A few minutes into the new sci-fi show The Multinauts, I realized I was watching what would soon become an instant indie favorite. The adventure series revolves around three improbable heroes from varying ares of the universe, brought together in order to save the Multiverse from villain Oysters Rockafeller. They travel about on their trusty and wise starship Tetra, which guides them through hairy situations thanks to its vast knowledge gathered from “the elders”.
The aesthetic of the show recalls the TV shows and video games of an 1980′s childhood (I had a fond flashback to Space Invaders). It’s kitschy, but its quirkiness doesn’t overpower the series. It is clear through the clever dialogue, intriguing and creative set design/costumes that thought and talent are behind the show. I was surprised and impressed to learn that The Multinauts is made by one woman, Jennifer Juniper Strafford, on a single computer. The DIY aspect adds a welcoming feel, making the viewer feel that they are being entertained by gifted and hip pals, as opposed to watching strangers on a computer screen.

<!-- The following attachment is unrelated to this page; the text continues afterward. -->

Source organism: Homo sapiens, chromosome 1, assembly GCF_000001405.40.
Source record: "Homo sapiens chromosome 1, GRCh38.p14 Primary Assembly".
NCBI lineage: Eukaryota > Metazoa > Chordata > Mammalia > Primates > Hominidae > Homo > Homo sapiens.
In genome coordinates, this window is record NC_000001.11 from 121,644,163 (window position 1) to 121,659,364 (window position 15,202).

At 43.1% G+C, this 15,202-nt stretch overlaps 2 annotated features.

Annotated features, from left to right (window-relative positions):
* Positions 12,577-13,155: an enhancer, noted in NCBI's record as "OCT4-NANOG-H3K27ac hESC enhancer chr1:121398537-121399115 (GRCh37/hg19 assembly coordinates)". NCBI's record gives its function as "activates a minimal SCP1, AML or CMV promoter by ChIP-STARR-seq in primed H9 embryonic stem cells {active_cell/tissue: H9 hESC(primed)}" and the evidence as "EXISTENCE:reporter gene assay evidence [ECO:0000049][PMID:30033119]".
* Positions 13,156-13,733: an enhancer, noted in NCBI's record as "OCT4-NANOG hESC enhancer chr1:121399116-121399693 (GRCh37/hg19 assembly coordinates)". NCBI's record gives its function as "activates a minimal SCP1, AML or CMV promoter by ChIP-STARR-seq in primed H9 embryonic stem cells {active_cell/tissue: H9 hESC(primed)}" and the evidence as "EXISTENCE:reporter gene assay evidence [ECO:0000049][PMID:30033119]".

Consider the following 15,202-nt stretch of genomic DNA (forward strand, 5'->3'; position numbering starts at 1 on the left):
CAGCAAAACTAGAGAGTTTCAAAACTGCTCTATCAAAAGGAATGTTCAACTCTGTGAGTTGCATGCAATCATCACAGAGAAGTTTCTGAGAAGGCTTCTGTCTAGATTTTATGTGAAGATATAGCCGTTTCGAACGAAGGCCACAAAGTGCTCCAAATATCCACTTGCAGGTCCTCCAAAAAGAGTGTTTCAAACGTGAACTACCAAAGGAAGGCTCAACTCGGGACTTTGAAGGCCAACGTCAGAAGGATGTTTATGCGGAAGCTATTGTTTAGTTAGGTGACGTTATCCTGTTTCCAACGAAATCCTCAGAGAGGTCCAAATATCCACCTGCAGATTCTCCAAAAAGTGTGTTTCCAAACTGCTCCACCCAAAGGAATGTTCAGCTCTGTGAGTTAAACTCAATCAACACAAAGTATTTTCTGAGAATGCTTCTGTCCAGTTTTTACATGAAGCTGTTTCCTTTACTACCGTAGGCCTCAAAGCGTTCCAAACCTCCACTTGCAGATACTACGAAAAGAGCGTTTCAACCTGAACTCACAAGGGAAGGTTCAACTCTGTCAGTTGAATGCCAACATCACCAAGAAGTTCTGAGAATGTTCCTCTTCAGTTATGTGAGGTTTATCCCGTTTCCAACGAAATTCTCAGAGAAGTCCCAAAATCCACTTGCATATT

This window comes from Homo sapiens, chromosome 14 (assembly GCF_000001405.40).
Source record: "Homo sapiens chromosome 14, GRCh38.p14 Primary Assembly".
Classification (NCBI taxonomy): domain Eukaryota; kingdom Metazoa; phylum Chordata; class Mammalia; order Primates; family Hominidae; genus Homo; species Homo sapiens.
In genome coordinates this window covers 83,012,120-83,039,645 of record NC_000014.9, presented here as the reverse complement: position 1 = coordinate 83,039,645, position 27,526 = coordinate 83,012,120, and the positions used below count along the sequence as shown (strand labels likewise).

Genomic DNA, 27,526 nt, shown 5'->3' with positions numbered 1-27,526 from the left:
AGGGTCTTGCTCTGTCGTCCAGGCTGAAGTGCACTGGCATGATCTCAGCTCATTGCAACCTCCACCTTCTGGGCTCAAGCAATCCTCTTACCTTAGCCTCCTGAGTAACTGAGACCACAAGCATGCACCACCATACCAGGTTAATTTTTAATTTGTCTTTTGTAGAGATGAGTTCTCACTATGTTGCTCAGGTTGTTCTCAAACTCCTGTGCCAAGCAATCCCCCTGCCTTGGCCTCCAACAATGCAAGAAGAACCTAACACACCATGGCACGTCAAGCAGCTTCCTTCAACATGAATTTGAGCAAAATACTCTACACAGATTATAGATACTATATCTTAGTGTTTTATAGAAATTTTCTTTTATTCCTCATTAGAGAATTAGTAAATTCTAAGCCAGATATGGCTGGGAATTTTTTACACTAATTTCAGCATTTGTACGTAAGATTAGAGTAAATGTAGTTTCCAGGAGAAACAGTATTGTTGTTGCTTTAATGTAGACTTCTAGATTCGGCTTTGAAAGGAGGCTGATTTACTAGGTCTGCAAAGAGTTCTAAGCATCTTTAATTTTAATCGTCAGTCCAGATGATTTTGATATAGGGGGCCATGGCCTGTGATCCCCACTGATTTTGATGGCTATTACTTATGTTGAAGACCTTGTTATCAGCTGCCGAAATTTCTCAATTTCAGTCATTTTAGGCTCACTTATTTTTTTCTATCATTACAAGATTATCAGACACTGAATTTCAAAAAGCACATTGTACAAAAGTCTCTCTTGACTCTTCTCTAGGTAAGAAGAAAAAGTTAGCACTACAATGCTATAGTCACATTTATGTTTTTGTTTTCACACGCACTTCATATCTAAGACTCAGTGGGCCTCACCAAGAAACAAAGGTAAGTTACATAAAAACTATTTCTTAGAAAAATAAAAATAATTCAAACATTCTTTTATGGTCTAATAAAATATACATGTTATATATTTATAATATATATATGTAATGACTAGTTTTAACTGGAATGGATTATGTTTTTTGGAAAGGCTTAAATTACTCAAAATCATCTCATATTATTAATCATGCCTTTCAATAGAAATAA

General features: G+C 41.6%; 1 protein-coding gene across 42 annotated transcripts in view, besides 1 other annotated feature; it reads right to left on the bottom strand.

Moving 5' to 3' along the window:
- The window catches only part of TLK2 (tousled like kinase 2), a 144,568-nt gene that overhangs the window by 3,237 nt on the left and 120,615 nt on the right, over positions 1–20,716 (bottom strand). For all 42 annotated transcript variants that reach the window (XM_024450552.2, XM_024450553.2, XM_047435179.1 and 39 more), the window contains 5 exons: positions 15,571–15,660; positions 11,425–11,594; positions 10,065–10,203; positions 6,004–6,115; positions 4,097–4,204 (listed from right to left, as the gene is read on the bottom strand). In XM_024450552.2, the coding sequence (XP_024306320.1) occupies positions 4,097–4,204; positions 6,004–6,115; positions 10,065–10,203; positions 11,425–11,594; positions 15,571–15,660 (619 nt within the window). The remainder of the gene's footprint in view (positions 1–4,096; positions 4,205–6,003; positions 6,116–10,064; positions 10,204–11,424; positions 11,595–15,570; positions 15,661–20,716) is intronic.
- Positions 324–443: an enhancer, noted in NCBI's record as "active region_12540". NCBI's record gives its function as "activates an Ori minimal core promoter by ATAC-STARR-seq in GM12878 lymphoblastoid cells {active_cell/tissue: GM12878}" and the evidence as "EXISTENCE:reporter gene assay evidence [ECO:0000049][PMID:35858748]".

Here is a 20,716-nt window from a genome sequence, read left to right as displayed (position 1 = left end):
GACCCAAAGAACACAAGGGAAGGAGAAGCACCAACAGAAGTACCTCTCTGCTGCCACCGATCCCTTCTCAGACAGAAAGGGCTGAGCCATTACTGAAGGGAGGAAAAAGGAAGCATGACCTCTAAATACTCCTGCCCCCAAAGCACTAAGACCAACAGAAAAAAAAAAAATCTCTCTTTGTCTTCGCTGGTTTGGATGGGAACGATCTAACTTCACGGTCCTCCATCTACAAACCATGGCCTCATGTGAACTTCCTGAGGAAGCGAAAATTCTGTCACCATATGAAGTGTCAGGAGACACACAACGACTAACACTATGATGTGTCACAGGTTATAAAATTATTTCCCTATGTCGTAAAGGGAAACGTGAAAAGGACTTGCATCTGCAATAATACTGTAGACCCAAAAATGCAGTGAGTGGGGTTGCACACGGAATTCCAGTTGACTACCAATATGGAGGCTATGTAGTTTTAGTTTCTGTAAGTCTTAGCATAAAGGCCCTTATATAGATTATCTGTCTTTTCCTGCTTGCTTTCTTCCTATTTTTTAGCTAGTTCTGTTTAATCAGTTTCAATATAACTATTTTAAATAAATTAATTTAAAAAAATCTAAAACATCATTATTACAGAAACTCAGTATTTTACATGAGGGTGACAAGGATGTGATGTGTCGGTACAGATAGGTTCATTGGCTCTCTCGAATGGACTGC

The first two episodes of the series “Flashback” and “Mirror Man” start the show off with a great bang, thanks in part to the wonderful cameos made from a variety of pop cultures sources. One of the most notable and amusing comes from freak folk artist Ariel Pink of Ariel Pink’s Haunted Graffiti. He plays a sewer mutant that two of the series’ heroes run into when they are transported to a sewer instead of a space preppies’ kegger. Not only does Ariel Pink show off his acting talents, but also gives a great musical performance of “Flashback”. If you look closely you can also see cameos from DJ Lance Rock of Yo Gabba Gabba fame and satirical rapper Leslie Hall.
“Mirror Man” proves that The Mulinauts has staying power, starting the show with a hilarious scene of a characters playing a futuristic version of “Dungeons and Dragons” that I now really want to play. Following the vein of “Flashback”, this episode also has some notable guest stars, including a haunting performance from lo-fi, tropical-goth singer Geneva Jacuzzi.
By: Stephanie Glass